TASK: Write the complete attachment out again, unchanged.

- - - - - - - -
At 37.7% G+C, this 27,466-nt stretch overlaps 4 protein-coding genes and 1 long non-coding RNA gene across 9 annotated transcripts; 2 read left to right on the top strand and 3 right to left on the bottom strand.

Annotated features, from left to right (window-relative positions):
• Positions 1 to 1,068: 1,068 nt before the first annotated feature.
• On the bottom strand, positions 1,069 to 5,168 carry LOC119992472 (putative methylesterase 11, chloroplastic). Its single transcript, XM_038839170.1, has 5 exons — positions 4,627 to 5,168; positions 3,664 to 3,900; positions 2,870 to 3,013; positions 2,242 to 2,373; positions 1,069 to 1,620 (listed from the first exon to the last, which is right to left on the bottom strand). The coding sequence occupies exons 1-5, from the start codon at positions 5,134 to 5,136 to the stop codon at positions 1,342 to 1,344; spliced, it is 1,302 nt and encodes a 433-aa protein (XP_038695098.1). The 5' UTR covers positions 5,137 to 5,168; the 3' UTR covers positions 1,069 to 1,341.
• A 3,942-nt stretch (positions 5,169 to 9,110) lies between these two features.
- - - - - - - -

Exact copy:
At 37.7% G+C, this 27,466-nt stretch overlaps 4 protein-coding genes and 1 long non-coding RNA gene across 9 annotated transcripts; 2 read left to right on the top strand and 3 right to left on the bottom strand.

Annotated features, from left to right (window-relative positions):
• Positions 1 to 1,068: 1,068 nt before the first annotated feature.
• On the bottom strand, positions 1,069 to 5,168 carry LOC119992472 (putative methylesterase 11, chloroplastic). Its single transcript, XM_038839170.1, has 5 exons — positions 4,627 to 5,168; positions 3,664 to 3,900; positions 2,870 to 3,013; positions 2,242 to 2,373; positions 1,069 to 1,620 (listed from the first exon to the last, which is right to left on the bottom strand). The coding sequence occupies exons 1-5, from the start codon at positions 5,134 to 5,136 to the stop codon at positions 1,342 to 1,344; spliced, it is 1,302 nt and encodes a 433-aa protein (XP_038695098.1). The 5' UTR covers positions 5,137 to 5,168; the 3' UTR covers positions 1,069 to 1,341.
• A 3,942-nt stretch (positions 5,169 to 9,110) lies between these two features.